Tooth Extraction

The main aim of the dentist is to preserve the patient’s teeth and restore them, but when the performance of the tooth during chewing is impossible or is responsible of troubles in the mouth, then has to be removed.

FAQ

Most frequent questions and answers

The diseases that interest the dentist for the extraction process, that the patient needs to inform the dentist before the operation, are:

-Heart diseases such as angina pectoris, hypertension , history of myocardial infarction, aortic insufficiency or stenosis, valvulopathy or artificial valves and patients with pacemakers.

-Anemia

-Patients with diabetes mellitus

-Patients with diseases of the thyroid gland (hyperthyroidism, hypothyroidism, Addison’s disease)

-Patients with liver diseases (hepatitis Type B or A, hepatic cirrhosis, carrier of Australian antigen)

-Patients with kidney diseases (kidney transplantation, hemodialysis)

-Patients with bronchial asthma

-Patients with allergy to certain formulations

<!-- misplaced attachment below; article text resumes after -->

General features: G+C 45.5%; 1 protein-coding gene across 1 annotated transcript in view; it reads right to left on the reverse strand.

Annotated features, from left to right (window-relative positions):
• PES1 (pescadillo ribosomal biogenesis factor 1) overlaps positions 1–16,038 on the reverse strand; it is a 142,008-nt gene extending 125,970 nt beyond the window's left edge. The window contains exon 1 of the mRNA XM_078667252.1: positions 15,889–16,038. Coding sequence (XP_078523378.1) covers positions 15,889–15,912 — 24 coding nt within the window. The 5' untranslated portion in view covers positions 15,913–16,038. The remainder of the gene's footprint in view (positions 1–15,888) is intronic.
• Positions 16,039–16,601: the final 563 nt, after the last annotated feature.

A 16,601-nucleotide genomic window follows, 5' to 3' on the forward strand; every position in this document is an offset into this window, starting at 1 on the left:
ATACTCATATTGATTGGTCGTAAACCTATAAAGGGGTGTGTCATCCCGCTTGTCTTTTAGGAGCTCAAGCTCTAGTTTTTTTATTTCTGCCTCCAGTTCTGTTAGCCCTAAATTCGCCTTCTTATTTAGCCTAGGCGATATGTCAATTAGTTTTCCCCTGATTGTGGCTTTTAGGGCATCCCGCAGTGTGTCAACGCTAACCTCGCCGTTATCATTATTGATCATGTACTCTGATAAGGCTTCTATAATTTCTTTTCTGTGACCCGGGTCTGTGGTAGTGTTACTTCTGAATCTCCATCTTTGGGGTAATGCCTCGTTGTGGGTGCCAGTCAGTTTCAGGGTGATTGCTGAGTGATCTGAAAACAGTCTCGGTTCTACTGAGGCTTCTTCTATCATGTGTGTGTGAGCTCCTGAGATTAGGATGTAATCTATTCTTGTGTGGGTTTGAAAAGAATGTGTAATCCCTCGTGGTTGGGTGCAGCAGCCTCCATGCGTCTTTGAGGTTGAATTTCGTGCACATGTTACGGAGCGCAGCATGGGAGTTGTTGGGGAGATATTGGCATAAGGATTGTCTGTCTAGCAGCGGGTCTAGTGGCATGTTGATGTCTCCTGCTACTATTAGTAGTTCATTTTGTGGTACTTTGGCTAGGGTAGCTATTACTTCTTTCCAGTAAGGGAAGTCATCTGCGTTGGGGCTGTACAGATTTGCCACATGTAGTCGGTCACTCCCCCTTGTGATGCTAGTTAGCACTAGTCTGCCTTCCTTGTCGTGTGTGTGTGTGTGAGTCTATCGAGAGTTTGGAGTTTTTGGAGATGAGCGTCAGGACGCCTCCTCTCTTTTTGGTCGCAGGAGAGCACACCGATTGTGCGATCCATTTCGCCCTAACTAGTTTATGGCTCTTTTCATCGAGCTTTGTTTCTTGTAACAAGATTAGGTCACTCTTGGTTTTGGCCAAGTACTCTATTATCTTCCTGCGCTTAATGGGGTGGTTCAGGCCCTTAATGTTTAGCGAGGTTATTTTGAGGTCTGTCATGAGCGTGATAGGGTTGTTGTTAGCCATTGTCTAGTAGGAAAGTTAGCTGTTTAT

-Patients with neurological diseases (epilepsy)

  1. Avoid hot food or drinks at the first day after extraction
  2. Avoid dairy products at the first day after extraction.
  3. Do not lift weights, do not stoop, avoid exercise at the first day after extraction (just rest)
  4. On the first day after extraction sleep with a high pillow, or in a semi-sitting position
  5. On the first day after extraction it would be good to put cold compresses on the area.
  6. The next day after extraction and for a week rinse the area (not gargle) with saline water three to four times per day (leave the saline in the area for thirty seconds ).
  7. If necessary, you will need painkillers/ anti-inflammatory drugs, or antibiotics (this will be prescribed by the dentist, usually after each microsurgical procedure the antibiotics are needed to prevent possible infection of the area)
  8. The wound should not be disturbed in any way for a week after extraction. Too gentle brushing in the area is allowed.

After each microsurgical procedure such as extraction there is sparse blood in the mouth but also swelling of the area, pain and discomfort. The above-mentioned postexactional symptoms (other than sparse blood) may worsen on the second day after extraction and this is normal.

-Dry socket. This is an infection of the wound due to improper healing of the wound. It is often observed in the extraction of teeth of the lower jaw, and especially in smokers.

-Damage to adjacent (adjacent) teeth.

-Oral communication between the upper jaw and the sinuses.

-Hypoesthesia or hypersensitivity of the lower or upper alveolar nerve or lingual nerve which is usually transient

-Bleeding.